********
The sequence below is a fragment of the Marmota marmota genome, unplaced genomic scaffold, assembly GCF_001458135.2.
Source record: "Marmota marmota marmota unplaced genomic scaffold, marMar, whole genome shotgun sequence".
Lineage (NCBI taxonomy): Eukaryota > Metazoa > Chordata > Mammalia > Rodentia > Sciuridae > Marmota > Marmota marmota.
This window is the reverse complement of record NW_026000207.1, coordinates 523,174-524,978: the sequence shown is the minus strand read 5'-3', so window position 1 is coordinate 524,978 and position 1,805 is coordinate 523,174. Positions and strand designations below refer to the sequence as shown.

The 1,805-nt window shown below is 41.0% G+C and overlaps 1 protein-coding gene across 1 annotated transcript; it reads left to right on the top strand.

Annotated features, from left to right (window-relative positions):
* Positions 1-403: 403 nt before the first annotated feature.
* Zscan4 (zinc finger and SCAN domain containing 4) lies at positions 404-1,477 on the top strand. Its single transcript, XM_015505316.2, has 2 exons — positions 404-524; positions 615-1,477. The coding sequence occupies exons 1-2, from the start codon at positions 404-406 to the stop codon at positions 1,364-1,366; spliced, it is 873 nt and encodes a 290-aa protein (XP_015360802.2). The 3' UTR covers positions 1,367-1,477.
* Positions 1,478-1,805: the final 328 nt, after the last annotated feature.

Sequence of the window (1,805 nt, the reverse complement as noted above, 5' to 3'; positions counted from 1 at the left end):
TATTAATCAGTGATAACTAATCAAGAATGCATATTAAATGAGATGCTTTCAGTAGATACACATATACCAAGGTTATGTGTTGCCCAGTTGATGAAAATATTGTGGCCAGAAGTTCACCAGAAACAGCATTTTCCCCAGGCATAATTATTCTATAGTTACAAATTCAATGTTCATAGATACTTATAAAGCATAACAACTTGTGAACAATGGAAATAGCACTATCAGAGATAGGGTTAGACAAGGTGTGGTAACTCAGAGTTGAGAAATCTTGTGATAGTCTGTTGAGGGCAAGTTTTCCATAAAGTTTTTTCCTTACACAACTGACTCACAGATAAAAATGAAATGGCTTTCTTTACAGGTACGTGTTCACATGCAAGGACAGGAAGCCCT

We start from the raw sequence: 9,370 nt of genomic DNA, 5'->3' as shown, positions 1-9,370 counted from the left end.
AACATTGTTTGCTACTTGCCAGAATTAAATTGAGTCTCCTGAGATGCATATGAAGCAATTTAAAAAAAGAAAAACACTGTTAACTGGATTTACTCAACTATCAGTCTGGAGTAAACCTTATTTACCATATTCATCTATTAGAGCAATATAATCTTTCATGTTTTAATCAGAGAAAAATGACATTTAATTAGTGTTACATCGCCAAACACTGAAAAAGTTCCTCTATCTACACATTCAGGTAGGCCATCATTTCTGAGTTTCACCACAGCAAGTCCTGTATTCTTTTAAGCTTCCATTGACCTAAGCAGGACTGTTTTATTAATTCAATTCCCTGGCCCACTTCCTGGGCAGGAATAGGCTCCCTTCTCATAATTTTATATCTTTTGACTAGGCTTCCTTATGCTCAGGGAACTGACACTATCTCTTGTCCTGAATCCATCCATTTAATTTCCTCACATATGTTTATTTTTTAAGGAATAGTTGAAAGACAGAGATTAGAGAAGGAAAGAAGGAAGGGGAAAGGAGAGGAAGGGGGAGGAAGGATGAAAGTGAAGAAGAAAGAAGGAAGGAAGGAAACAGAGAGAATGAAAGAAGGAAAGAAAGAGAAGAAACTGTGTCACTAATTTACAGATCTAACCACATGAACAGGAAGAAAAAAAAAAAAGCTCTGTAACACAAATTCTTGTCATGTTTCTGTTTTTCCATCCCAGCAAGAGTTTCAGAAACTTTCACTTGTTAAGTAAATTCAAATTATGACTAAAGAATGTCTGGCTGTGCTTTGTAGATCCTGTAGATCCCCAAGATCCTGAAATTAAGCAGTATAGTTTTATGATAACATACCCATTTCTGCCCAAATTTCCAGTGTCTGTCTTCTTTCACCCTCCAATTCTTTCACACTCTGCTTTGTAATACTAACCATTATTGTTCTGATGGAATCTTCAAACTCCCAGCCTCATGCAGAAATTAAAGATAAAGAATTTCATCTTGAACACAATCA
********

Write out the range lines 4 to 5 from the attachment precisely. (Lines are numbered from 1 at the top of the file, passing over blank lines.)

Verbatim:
This window is the reverse complement of record NW_026000207.1, coordinates 523,174-524,978: the sequence shown is the minus strand read 5'-3', so window position 1 is coordinate 524,978 and position 1,805 is coordinate 523,174. Positions and strand designations below refer to the sequence as shown.

The 1,805-nt window shown below is 41.0% G+C and overlaps 1 protein-coding gene across 1 annotated transcript; it reads left to right on the top strand.